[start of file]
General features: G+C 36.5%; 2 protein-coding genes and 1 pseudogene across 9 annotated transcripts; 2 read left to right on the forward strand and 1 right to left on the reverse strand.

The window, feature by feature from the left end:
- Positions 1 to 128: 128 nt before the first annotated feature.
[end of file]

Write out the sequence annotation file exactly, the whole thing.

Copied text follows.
General features: G+C 36.5%; 2 protein-coding genes and 1 pseudogene across 9 annotated transcripts; 2 read left to right on the forward strand and 1 right to left on the reverse strand.

The window, feature by feature from the left end:
- Positions 1 to 128: 128 nt before the first annotated feature.